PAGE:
FOR POLICY MAKERS
under-treatment of pain is a well-documented public health
crisis in this country
Should Policy Makers Focus on Pain Management in Nursing Homes?
numbers of Americans are dying of progressive, chronic illnesses,
and nursing homes have become our most common site of death.
Projections show that by the year 2020, the proportion of elderly
Americans who will die in nursing homes will double to 40%. For example, in Rhode Island, in 1989, 19.5% of all non-traumatic deaths occurred
in nursing homes, while in 1997 this number increased to 33.1%,
almost a 55% increase within eight years. For on overview
of how the site of death has changed between 1989 and 1997 in
the United States of America, click
that nursing homes are becoming the prevalent site of death in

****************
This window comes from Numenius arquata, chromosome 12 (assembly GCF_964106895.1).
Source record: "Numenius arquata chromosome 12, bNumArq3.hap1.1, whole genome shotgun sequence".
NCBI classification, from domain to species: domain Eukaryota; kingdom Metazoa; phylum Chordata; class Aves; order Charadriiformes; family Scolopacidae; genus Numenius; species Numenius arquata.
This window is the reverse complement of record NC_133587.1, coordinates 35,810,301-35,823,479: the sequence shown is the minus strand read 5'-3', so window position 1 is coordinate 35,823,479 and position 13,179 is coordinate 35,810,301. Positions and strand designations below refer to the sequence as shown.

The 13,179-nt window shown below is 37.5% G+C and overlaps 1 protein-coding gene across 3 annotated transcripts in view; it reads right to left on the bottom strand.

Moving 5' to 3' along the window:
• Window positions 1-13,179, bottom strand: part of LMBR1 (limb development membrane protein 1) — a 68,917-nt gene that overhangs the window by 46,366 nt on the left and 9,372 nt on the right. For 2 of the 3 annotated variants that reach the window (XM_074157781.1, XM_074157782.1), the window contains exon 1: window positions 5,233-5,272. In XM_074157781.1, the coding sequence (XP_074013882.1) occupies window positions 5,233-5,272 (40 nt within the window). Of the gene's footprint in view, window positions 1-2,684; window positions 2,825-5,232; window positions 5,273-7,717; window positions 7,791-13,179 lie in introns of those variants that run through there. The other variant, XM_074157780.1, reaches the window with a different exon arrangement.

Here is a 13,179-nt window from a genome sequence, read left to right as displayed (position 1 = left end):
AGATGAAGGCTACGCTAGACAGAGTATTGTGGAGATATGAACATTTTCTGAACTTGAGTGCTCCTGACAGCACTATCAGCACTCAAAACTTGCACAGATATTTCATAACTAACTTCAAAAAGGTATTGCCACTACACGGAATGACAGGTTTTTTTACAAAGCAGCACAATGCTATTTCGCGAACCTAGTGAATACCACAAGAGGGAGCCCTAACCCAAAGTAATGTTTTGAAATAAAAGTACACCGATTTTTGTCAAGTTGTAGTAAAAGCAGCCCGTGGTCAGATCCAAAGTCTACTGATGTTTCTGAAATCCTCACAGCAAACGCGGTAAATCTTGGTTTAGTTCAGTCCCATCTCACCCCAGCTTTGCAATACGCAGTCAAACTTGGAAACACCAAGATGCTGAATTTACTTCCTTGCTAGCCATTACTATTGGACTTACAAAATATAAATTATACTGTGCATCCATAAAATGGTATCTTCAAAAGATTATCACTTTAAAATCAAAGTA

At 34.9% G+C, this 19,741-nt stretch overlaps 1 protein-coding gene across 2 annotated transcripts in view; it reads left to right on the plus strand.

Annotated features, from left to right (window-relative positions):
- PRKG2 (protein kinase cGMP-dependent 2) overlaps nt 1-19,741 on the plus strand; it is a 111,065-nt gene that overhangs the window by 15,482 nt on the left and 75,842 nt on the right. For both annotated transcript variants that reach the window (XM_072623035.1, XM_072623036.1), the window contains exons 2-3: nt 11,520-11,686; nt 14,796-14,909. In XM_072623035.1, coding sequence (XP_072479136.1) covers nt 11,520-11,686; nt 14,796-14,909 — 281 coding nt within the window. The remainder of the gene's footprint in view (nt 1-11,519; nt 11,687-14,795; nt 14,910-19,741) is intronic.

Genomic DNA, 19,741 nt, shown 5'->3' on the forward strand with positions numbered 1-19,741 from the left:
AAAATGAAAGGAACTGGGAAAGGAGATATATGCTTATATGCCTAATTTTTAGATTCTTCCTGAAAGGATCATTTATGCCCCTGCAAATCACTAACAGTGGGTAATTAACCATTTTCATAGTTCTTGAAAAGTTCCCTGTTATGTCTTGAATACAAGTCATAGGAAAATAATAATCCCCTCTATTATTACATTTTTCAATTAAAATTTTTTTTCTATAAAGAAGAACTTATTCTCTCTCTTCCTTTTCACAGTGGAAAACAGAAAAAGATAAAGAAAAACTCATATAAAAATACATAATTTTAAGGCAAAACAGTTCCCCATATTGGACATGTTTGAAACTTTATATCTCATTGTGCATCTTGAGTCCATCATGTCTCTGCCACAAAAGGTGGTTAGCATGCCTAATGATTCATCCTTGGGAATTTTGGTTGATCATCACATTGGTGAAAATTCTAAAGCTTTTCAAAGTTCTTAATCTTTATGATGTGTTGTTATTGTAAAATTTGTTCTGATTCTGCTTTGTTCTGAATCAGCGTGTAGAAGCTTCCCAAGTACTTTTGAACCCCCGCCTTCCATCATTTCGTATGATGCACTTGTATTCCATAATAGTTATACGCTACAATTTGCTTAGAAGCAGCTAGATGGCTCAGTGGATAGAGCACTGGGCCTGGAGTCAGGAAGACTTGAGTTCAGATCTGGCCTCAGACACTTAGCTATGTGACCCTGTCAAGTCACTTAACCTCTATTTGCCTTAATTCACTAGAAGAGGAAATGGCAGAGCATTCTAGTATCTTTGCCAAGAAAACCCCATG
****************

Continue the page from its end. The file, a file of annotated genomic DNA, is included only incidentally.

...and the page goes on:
the United States, an important research question is whether our
nursing homes are providing quality end of life care. Our recent
findings demonstrate woefully inadequate pain management and the
urgent need for balance in our public policy, and improvement
in treatment strategies.
key finding is that 41.2% of persons in pain at the first assessment
within 60 days of April 1, 1999 experienced either moderate daily
pain or excruciating level of pain at a second assessment, 60-180
days later. While this rate varied, there are important opportunities
to improve pain management in all states of the United States.
What are the Next Steps for Policy Makers?
pain should be a focus of federal and state inspection in nursing
homes. The rate of persistent pain should be a quality indicator
that is reported publicly.
nursing homes should partner to improve the quality of pain management
for its residents.
consideration should be given to establishing and funding national
centers of excellence to help nursing homes in their efforts to
nursing homes are now faced with staff shortages and high rates
of turnover. Improving the quality of care will need to address